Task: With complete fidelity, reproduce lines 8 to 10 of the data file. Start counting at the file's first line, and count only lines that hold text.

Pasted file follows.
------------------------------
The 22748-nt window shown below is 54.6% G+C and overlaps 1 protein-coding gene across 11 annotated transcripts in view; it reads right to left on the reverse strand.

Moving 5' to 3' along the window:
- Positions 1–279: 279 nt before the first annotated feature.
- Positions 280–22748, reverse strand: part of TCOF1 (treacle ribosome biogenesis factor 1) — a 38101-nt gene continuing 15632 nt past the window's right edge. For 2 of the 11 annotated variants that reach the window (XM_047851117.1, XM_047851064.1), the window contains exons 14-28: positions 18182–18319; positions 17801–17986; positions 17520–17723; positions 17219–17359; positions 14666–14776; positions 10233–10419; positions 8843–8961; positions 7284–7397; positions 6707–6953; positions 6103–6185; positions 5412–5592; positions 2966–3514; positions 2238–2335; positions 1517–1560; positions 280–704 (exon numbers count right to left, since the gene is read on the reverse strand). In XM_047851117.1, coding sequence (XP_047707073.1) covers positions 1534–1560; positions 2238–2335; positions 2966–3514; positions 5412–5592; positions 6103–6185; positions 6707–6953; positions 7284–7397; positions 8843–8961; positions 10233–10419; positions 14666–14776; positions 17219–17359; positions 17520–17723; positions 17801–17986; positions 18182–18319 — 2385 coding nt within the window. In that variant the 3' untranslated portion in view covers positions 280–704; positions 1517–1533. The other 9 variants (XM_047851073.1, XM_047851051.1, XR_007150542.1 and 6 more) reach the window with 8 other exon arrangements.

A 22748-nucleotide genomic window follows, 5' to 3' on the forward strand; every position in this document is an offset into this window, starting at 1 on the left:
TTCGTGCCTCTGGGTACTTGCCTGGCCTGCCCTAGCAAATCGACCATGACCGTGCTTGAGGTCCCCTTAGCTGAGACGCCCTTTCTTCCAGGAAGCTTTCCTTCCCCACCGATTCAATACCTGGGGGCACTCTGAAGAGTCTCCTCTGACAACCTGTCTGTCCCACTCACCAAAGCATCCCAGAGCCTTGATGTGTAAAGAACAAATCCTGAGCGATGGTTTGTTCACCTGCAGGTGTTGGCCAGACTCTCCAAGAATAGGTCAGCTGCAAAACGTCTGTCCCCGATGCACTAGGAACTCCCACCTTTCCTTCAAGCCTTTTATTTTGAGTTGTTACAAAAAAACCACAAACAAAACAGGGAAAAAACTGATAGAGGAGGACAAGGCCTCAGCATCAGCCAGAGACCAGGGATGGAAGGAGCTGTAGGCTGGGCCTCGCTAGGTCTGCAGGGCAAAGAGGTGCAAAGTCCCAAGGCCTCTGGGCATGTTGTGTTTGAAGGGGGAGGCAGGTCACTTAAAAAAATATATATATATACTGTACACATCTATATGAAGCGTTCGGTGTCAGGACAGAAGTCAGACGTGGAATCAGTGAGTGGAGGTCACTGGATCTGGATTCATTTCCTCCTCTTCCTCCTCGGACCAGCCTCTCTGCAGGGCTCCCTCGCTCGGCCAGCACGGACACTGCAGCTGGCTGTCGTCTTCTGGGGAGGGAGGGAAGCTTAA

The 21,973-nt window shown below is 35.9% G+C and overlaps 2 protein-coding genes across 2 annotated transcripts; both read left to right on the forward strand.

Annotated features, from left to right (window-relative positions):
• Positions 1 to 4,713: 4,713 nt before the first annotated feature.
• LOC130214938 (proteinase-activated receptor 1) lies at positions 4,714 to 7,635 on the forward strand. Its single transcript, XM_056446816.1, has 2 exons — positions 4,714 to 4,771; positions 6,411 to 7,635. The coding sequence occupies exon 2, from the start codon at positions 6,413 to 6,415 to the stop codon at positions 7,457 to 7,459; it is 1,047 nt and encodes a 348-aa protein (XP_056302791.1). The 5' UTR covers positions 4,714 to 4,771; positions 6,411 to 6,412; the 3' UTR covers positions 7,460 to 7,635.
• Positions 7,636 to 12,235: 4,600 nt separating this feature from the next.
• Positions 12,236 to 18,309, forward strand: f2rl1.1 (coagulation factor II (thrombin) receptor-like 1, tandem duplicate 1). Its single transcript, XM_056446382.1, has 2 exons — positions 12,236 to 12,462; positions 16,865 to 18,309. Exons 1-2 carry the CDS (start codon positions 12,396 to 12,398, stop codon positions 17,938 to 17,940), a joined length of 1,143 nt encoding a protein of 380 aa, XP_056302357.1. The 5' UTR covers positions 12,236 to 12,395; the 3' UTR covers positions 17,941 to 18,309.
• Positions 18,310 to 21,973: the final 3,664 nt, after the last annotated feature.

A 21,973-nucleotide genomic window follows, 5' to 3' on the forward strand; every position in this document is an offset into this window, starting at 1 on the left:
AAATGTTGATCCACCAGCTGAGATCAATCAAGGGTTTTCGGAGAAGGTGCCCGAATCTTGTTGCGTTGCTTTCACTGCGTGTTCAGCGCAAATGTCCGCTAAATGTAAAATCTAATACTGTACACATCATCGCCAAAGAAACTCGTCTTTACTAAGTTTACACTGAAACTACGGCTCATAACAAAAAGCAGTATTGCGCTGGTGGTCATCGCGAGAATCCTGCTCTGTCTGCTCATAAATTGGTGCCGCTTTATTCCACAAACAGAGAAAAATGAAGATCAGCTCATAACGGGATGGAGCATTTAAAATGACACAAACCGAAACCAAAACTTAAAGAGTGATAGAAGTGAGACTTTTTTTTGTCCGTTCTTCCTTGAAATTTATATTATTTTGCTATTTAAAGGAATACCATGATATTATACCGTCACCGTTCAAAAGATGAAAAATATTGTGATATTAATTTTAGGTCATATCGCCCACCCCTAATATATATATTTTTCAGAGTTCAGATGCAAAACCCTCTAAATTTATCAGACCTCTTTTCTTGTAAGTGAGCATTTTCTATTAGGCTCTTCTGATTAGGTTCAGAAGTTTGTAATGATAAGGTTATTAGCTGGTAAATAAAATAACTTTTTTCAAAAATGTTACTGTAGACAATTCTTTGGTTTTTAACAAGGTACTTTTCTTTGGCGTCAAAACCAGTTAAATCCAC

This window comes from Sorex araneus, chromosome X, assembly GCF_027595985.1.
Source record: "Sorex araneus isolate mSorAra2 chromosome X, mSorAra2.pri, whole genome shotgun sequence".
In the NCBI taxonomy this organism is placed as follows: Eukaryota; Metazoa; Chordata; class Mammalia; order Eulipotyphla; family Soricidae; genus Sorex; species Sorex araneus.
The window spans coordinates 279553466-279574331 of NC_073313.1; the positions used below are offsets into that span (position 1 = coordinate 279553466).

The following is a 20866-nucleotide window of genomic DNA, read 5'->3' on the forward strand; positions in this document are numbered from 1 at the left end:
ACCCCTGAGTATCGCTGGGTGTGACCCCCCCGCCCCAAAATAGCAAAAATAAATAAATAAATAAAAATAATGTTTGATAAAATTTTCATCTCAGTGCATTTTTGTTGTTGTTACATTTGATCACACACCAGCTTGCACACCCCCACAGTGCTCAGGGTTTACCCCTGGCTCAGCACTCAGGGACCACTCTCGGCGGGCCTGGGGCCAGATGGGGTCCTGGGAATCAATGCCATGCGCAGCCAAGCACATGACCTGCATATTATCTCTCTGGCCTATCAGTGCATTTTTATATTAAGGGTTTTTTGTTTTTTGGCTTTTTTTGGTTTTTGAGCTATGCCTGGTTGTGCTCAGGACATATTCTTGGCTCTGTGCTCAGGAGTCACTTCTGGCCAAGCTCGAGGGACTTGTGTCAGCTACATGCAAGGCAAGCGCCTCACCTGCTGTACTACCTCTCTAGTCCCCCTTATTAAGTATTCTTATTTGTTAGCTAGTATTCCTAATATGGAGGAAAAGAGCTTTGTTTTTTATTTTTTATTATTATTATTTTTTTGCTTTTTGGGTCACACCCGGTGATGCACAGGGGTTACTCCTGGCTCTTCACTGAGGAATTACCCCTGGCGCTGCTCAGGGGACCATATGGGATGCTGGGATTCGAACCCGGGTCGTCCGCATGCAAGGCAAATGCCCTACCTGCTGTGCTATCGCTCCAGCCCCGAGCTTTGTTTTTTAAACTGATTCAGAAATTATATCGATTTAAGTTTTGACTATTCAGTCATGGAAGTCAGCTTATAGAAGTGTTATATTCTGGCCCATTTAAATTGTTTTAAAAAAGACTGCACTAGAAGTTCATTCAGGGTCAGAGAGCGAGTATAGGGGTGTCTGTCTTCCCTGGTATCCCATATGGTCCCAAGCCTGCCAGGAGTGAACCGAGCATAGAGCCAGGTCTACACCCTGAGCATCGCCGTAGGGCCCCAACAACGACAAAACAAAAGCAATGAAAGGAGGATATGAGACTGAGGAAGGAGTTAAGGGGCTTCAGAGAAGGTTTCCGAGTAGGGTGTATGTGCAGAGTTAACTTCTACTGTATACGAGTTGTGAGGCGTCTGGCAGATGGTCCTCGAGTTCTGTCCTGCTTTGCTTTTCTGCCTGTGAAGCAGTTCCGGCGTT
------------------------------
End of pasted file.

Annotated features, from left to right (window-relative positions):
• Positions 1 to 4,713: 4,713 nt before the first annotated feature.
• LOC130214938 (proteinase-activated receptor 1) lies at positions 4,714 to 7,635 on the forward strand. Its single transcript, XM_056446816.1, has 2 exons — positions 4,714 to 4,771; positions 6,411 to 7,635. The coding sequence occupies exon 2, from the start codon at positions 6,413 to 6,415 to the stop codon at positions 7,457 to 7,459; it is 1,047 nt and encodes a 348-aa protein (XP_056302791.1). The 5' UTR covers positions 4,714 to 4,771; positions 6,411 to 6,412; the 3' UTR covers positions 7,460 to 7,635.